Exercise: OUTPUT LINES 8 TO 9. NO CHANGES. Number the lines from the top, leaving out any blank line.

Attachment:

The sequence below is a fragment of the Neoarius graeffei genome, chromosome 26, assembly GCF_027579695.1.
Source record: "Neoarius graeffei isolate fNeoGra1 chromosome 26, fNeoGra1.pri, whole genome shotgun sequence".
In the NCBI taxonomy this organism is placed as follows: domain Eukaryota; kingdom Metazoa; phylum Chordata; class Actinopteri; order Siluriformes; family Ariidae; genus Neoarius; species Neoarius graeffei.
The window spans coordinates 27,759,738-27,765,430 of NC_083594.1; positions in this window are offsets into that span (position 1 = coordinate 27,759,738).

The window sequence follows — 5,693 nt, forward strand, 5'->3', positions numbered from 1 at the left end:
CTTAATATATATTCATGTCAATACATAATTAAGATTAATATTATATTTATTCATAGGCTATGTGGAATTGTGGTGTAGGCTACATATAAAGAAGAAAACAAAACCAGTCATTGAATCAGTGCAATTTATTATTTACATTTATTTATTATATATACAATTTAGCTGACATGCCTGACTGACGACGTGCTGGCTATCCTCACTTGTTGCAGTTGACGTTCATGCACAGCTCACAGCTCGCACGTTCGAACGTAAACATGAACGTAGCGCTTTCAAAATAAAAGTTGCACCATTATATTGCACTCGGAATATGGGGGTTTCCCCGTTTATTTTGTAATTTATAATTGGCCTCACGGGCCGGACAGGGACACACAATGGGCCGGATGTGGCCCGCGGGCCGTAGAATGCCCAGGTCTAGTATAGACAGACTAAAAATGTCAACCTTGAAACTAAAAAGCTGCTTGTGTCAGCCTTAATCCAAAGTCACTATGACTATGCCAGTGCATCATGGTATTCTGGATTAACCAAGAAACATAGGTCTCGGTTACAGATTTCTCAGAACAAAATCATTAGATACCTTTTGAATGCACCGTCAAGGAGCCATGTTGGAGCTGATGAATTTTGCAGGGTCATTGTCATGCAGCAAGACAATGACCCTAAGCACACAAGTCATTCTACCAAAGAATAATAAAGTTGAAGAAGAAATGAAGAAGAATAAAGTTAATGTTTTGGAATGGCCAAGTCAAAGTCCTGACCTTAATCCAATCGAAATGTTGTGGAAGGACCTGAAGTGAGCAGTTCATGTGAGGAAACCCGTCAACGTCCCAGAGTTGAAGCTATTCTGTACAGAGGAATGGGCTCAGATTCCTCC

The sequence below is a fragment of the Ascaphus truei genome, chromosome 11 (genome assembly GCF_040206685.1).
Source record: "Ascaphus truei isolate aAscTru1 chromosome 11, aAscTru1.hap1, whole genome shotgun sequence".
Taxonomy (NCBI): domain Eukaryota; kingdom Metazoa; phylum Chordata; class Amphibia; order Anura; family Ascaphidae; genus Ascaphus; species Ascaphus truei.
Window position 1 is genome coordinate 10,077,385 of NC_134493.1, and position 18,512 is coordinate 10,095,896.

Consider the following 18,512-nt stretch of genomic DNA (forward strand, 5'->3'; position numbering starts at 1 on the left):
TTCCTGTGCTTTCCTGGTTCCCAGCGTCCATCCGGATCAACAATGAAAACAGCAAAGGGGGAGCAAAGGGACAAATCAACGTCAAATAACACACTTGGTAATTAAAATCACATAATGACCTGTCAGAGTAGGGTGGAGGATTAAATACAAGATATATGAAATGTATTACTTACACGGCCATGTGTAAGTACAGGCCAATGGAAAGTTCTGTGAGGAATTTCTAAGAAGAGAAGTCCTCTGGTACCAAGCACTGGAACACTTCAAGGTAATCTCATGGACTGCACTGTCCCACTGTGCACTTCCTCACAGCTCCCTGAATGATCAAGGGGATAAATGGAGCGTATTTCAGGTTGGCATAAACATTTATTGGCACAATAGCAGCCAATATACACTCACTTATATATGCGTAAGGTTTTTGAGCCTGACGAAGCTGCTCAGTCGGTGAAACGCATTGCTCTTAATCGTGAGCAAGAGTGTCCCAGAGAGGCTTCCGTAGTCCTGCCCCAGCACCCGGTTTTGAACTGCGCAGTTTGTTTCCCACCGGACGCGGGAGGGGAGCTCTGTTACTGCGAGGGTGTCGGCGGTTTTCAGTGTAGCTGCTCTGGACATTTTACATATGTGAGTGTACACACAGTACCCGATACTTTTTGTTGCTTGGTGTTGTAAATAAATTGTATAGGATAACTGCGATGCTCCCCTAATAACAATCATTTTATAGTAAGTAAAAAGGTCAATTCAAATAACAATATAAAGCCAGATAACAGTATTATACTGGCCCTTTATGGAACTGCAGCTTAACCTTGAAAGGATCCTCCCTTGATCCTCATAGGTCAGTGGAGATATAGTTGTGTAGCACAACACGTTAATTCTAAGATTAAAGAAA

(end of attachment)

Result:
Source record: "Ascaphus truei isolate aAscTru1 chromosome 11, aAscTru1.hap1, whole genome shotgun sequence".
Taxonomy (NCBI): domain Eukaryota; kingdom Metazoa; phylum Chordata; class Amphibia; order Anura; family Ascaphidae; genus Ascaphus; species Ascaphus truei.